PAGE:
In the past, I’ve often said that nothing is certain in the stock market.
I realize now that I was wrong.
The coming collapse in shares of GameStop (NYSE: GME), AMC Entertainment (NYSE: AMC) and other so-called meme stocks – that have experienced astronomical run-ups this year – is absolutely, completely, 100% guaranteed.
In fact, I discuss these stocks in my latest market update video on YouTube. Click here to watch.
That doesn’t mean you should run out and short them or buy puts on them.
Indeed, many traders – including big hedge funds – have already lost substantial sums doing exactly that.
Why is it certain that these stocks will eventually crater, regardless of how they perform in the short term?
The answer to that question is something every serious investor should understand.
So let’s take a closer look…
Under ordinary circumstances, stocks move on corporate fundamentals.
If a company’s earnings are better than expected – and the outlook keeps improving – the share price will rise.
If a company’s earnings are worse than expected – and the outlook remains negative – the share price will fall.
That’s what happens with 99% of publicly traded companies 99% of the time.
However, there have always been corners of the market – including penny stocks and other thinly traded issues – ripe for manipulation.
For decades, bucket shops and even unscrupulous newsletter editors promoted these stocks – bidding them to unjustified and unsustainable levels – so that insiders could bail out, leaving unsuspecting punters holding the bag.
That’s not exactly the case with today’s meme traders…
For starters, the promotions are more spontaneous and fanned by social media users egging each other on with inane comments like “To the moon!” or “Hold forever. Sell never.”
Moreover, these high-flying stocks represent real (if struggling) companies, and their market caps are often in the billions or even tens of billions of dollars.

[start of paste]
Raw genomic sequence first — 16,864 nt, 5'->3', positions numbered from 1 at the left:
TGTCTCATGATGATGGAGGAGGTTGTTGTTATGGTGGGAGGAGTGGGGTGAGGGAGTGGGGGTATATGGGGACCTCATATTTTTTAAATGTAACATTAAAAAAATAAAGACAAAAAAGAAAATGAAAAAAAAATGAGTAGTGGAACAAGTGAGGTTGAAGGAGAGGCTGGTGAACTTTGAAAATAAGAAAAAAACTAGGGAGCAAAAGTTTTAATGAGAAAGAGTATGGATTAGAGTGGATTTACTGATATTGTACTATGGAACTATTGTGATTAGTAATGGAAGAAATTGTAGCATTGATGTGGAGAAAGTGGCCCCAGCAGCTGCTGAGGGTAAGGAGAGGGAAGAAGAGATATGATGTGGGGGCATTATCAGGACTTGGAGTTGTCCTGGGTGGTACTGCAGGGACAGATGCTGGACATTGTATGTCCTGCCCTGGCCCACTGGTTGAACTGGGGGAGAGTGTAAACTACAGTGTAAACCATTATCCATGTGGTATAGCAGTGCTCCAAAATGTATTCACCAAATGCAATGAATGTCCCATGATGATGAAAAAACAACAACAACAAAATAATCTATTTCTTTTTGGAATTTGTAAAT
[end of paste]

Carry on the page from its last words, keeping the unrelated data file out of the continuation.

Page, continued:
Yet meme stocks tend to have one thing in common: They are caught up in a classic short squeeze.
Let me pause for a moment to point out that there is nothing inherently wrong with short selling.
Short sellers provide liquidity, narrow spreads and help keep inflated stock prices in check.
But betting against a stock where most of the outstanding shares have been sold short – as some hedge funds did this year – is a classic example of asymmetrical risk.
Lots of downside. Very little upside. (After all, the most a stock can fall is 100%. There is no limit to how high a stock can go.)
Early meme traders realized that as short sellers were forced to “buy to cover” – to cut losses and/or meet margin calls – it would drive these stocks higher.
However, as share prices reached ever-greater levels of absurdity, new short sellers came in to replace the old ones. And the cycle started all over again.
That is how a stock goes from “extremely overvalued” to laugh-out-loud ridiculous.
Like a Ponzi scheme, this can only go on for so long before the whole thing collapses.
When the downturn comes, it is likely to be sudden and violent, as it was earlier this year when GameStop plunged more than 90% from January 28 to February 19.
The lesson here?
It’s foolish to bet against a heavily shorted stock that is already scraping the floor.
But it’s also silly to plow real money into insanely priced shares that have recently skyrocketed in value.
I often hear meme stock traders in the media say they are “just having fun.”
Making money in the stock market – especially in the short run – is fun.
But, as millions will soon learn, taking a beating isn’t.
True, these meme stocks are riding a wave of momentum. And that may continue awhile.
But the upward trend is not supported by corporate measures of health and profitability.
I feel qualified to speak on this subject, incidentally.
I’ve traded momentum stocks myself, with more than a little success, for over 35 years.
I also write a highly regarded trading service, The Momentum Alert, that has locked in steady double- and triple-digit gains for two decades now.
(In fact, my team just released a special report on a hidden part of the market called “Dark Trades.” These secretive trades give big Wall Street firms an unfair advantage over the little guy… But I track this activity in my Momentum Alert service and show you how you can use it to gain an edge in the market. You can view the presentation here.)
Warren Buffett’s mentor Benjamin Graham famously said that the market is a voting machine in the short term and a weighing machine in the long term.
And what it weighs is corporate profits… or earnings.
GameStop, AMC and many other meme stocks have momentum. But they don’t have any earnings to weigh. Nor will they have some anytime soon.
That means there is a great reckoning ahead, one that will occur when the voting stops and the weighing begins.
No one can predict how long irrational behavior will last… or when all this foolish meme trading will end.
But end it will. As these things always do… in tears.